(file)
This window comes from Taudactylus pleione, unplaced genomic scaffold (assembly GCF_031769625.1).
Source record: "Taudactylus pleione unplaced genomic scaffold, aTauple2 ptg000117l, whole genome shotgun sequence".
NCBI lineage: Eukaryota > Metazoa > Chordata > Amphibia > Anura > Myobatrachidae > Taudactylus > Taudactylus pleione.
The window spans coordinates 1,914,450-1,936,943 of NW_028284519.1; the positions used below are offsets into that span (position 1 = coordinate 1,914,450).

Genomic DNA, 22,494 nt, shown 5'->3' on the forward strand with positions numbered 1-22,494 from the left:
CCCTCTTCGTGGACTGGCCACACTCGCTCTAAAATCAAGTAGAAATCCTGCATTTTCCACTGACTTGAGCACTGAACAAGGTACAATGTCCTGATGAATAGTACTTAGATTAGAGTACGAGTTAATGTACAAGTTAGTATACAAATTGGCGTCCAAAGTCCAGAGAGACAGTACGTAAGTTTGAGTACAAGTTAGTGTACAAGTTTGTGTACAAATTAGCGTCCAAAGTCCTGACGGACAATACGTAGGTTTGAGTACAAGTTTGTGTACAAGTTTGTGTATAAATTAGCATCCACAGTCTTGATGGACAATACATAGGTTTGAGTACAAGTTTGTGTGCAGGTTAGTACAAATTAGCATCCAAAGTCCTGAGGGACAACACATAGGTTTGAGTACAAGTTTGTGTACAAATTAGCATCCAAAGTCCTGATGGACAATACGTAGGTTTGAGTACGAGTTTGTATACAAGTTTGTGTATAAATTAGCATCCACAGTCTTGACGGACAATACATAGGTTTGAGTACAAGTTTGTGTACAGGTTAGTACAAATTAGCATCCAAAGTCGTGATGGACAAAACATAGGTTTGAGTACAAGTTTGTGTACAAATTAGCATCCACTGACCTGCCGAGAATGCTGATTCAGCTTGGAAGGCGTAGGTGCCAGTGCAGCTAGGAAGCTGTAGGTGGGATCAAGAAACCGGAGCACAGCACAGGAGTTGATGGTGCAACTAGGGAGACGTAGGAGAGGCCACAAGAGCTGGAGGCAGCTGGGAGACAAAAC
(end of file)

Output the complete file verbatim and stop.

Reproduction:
This window comes from Taudactylus pleione, unplaced genomic scaffold (assembly GCF_031769625.1).
Source record: "Taudactylus pleione unplaced genomic scaffold, aTauple2 ptg000117l, whole genome shotgun sequence".
NCBI lineage: Eukaryota > Metazoa > Chordata > Amphibia > Anura > Myobatrachidae > Taudactylus > Taudactylus pleione.
The window spans coordinates 1,914,450-1,936,943 of NW_028284519.1; the positions used below are offsets into that span (position 1 = coordinate 1,914,450).

Genomic DNA, 22,494 nt, shown 5'->3' on the forward strand with positions numbered 1-22,494 from the left:
CCCTCTTCGTGGACTGGCCACACTCGCTCTAAAATCAAGTAGAAATCCTGCATTTTCCACTGACTTGAGCACTGAACAAGGTACAATGTCCTGATGAATAGTACTTAGATTAGAGTACGAGTTAATGTACAAGTTAGTATACAAATTGGCGTCCAAAGTCCAGAGAGACAGTACGTAAGTTTGAGTACAAGTTAGTGTACAAGTTTGTGTACAAATTAGCGTCCAAAGTCCTGACGGACAATACGTAGGTTTGAGTACAAGTTTGTGTACAAGTTTGTGTATAAATTAGCATCCACAGTCTTGATGGACAATACATAGGTTTGAGTACAAGTTTGTGTGCAGGTTAGTACAAATTAGCATCCAAAGTCCTGAGGGACAACACATAGGTTTGAGTACAAGTTTGTGTACAAATTAGCATCCAAAGTCCTGATGGACAATACGTAGGTTTGAGTACGAGTTTGTATACAAGTTTGTGTATAAATTAGCATCCACAGTCTTGACGGACAATACATAGGTTTGAGTACAAGTTTGTGTACAGGTTAGTACAAATTAGCATCCAAAGTCGTGATGGACAAAACATAGGTTTGAGTACAAGTTTGTGTACAAATTAGCATCCACTGACCTGCCGAGAATGCTGATTCAGCTTGGAAGGCGTAGGTGCCAGTGCAGCTAGGAAGCTGTAGGTGGGATCAAGAAACCGGAGCACAGCACAGGAGTTGATGGTGCAACTAGGGAGACGTAGGAGAGGCCACAAGAGCTGGAGGCAGCTGGGAGACAAAAC